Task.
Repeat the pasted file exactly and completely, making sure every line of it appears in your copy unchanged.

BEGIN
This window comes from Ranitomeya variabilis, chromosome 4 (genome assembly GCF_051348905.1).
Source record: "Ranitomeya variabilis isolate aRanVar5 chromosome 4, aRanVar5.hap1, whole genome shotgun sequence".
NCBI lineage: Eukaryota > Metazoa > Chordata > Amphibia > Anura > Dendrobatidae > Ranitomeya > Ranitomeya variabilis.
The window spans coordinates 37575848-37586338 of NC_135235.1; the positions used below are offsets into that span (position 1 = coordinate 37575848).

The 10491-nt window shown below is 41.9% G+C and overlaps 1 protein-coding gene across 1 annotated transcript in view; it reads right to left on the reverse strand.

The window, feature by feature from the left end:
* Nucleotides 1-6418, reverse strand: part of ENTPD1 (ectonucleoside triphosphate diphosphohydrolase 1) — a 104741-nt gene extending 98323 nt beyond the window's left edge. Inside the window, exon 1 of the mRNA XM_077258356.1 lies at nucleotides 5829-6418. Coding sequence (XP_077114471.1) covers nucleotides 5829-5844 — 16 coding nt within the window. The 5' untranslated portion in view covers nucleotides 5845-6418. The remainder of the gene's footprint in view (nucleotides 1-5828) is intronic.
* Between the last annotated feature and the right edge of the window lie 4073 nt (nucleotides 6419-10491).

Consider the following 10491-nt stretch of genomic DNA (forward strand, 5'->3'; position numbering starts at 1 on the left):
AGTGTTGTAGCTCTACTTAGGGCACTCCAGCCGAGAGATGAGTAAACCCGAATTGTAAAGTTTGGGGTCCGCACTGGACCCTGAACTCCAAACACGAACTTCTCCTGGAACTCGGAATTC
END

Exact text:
This window comes from Ranitomeya variabilis, chromosome 4 (genome assembly GCF_051348905.1).
Source record: "Ranitomeya variabilis isolate aRanVar5 chromosome 4, aRanVar5.hap1, whole genome shotgun sequence".
NCBI lineage: Eukaryota > Metazoa > Chordata > Amphibia > Anura > Dendrobatidae > Ranitomeya > Ranitomeya variabilis.
The window spans coordinates 37575848-37586338 of NC_135235.1; the positions used below are offsets into that span (position 1 = coordinate 37575848).

The 10491-nt window shown below is 41.9% G+C and overlaps 1 protein-coding gene across 1 annotated transcript in view; it reads right to left on the reverse strand.

The window, feature by feature from the left end:
* Nucleotides 1-6418, reverse strand: part of ENTPD1 (ectonucleoside triphosphate diphosphohydrolase 1) — a 104741-nt gene extending 98323 nt beyond the window's left edge. Inside the window, exon 1 of the mRNA XM_077258356.1 lies at nucleotides 5829-6418. Coding sequence (XP_077114471.1) covers nucleotides 5829-5844 — 16 coding nt within the window. The 5' untranslated portion in view covers nucleotides 5845-6418. The remainder of the gene's footprint in view (nucleotides 1-5828) is intronic.
* Between the last annotated feature and the right edge of the window lie 4073 nt (nucleotides 6419-10491).

Consider the following 10491-nt stretch of genomic DNA (forward strand, 5'->3'; position numbering starts at 1 on the left):
AGTGTTGTAGCTCTACTTAGGGCACTCCAGCCGAGAGATGAGTAAACCCGAATTGTAAAGTTTGGGGTCCGCACTGGACCCTGAACTCCAAACACGAACTTCTCCTGGAACTCGGAATTC